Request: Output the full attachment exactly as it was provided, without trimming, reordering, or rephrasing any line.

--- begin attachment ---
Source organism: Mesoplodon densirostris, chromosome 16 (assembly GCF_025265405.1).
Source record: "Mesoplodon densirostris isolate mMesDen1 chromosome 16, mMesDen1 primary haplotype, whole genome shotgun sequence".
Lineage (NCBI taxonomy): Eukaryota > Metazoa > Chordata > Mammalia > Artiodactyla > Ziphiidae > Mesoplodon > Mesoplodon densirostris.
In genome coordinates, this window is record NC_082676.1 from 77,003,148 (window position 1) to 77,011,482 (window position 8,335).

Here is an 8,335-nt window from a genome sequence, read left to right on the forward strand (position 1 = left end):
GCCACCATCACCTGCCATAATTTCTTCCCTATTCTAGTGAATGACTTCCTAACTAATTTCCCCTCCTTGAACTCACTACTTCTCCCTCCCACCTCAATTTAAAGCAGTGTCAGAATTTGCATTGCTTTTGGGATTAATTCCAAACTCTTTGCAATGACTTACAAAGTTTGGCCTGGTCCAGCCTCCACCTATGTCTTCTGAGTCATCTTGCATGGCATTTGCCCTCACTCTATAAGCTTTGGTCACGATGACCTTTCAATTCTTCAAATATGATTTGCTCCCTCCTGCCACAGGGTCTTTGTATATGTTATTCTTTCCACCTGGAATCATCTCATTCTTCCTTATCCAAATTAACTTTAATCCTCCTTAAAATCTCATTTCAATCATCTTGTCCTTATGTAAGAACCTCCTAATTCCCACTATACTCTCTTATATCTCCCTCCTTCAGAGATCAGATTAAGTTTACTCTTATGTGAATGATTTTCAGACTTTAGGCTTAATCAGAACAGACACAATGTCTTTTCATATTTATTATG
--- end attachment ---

Source organism: Mesoplodon densirostris, chromosome 16 (assembly GCF_025265405.1).
Source record: "Mesoplodon densirostris isolate mMesDen1 chromosome 16, mMesDen1 primary haplotype, whole genome shotgun sequence".
Lineage (NCBI taxonomy): Eukaryota > Metazoa > Chordata > Mammalia > Artiodactyla > Ziphiidae > Mesoplodon > Mesoplodon densirostris.
In genome coordinates, this window is record NC_082676.1 from 77,003,148 (window position 1) to 77,011,482 (window position 8,335).

Here is an 8,335-nt window from a genome sequence, read left to right on the forward strand (position 1 = left end):
GCCACCATCACCTGCCATAATTTCTTCCCTATTCTAGTGAATGACTTCCTAACTAATTTCCCCTCCTTGAACTCACTACTTCTCCCTCCCACCTCAATTTAAAGCAGTGTCAGAATTTGCATTGCTTTTGGGATTAATTCCAAACTCTTTGCAATGACTTACAAAGTTTGGCCTGGTCCAGCCTCCACCTATGTCTTCTGAGTCATCTTGCATGGCATTTGCCCTCACTCTATAAGCTTTGGTCACGATGACCTTTCAATTCTTCAAATATGATTTGCTCCCTCCTGCCACAGGGTCTTTGTATATGTTATTCTTTCCACCTGGAATCATCTCATTCTTCCTTATCCAAATTAACTTTAATCCTCCTTAAAATCTCATTTCAATCATCTTGTCCTTATGTAAGAACCTCCTAATTCCCACTATACTCTCTTATATCTCCCTCCTTCAGAGATCAGATTAAGTTTACTCTTATGTGAATGATTTTCAGACTTTAGGCTTAATCAGAACAGACACAATGTCTTTTCATATTTATTATG